[Susan notes: Steve Krashen\'s letters contain a lot of data--useful to other letter writers. ]
Published in USA Today
The evidence is clearly mixed on whether summer school helps
struggling students and the financial investment is substantial.
Chicago, for example, is about to spend 29 million dollars in attempt to boost test scores of 29,000 students ("Summer seen as critical to
improving US schools," July 19).
There may be an easier way. It has been firmly established that recreational reading has a powerful effect on language and literacy
development. In fact, time spent reading for pleasure has a stronger impact on increasing reading test scores than time spent on
traditional "skill-building" activities, such as vocabulary drill and reading comprehension exercises. University of Illinois researchers
concluded, in fact, that picking up vocabulary by reading is ten times as fast, in terms of words learned per minute, as vocabulary drills and exercises.
Most struggling students, however, live in environments in which little reading material is available, in school and outside of school. After studying the availability of reading materials in bookstores, school libraries, and public libraries in middle and low income neighborhoods, newly appointed Assistant Secretary of Education Susan B. Neuman concluded that " ... children in middle-income neighborhoods were likely to be deluged with a wide variety of reading materials. However, children from poor neighborhoods would have to aggressively and persistently seek them out." Previous studies have confirmed that middle class children also have more access to books in their classroom libraries and in their homes.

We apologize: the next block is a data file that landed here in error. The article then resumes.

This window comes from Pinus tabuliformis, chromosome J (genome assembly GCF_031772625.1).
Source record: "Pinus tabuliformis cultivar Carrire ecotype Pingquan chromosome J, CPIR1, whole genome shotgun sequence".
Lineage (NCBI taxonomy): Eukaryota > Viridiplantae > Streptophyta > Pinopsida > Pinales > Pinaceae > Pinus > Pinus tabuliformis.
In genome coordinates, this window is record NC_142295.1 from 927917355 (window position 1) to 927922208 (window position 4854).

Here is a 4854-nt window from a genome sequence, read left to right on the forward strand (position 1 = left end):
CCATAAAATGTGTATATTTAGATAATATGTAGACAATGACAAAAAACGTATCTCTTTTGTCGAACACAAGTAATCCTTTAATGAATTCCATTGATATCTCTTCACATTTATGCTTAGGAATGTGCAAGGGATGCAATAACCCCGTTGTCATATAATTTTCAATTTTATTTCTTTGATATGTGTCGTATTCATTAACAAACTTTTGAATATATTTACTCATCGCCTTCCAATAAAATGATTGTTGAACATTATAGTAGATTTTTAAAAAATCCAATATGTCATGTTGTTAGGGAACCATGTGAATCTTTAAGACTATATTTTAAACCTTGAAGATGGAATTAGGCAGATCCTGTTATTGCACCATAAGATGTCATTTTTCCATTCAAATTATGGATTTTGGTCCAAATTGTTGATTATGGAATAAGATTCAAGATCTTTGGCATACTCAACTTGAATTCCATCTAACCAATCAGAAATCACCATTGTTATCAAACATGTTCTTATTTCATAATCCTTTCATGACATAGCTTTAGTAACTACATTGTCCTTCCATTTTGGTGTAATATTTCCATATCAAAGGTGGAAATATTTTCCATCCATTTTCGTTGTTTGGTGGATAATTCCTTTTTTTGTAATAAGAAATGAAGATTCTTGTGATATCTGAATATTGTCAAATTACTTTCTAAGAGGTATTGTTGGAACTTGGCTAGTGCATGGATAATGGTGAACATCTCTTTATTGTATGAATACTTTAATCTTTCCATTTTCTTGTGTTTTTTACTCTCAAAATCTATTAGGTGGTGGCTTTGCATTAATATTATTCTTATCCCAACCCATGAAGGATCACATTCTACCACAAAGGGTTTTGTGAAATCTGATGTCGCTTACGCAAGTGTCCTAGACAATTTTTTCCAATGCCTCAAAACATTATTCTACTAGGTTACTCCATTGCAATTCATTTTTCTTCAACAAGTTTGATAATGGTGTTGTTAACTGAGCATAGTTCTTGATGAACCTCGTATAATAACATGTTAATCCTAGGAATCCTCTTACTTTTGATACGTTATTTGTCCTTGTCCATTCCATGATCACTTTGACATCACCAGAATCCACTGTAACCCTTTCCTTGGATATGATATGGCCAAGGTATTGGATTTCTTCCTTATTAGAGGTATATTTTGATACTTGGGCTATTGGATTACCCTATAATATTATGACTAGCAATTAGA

If families cannot afford to buy books for their children, the only possible source available is the library. Neuman found that both school and public libraries in poorer neighborhoods had clearly inferior collections, compared to libraries in middle class neighborhoods. Moreover, the public libraries in the middle class
neighborhoods were open during the evening, but the public libraries in the low income neighborhoods were not. Thus, children who have
the least access to books at home also have the least access to books in their libraries.
It may be far more efficient to use some of the summer school funding to improve collections, staffing, and hours of school and public libraries, and keep school libraries open during the summer. Making it possible for more children to read Harry Potter and the works of Judy Bloome is certainly a more efficient and inexpensive solution to improving literacy than the dreary vocabulary drills administered to unenthusiastic students described in the USA Today article. It is also a lot more pleasant for the children.
And 29 million dollars buys a lot of books.
Professor of Education
University of Southern California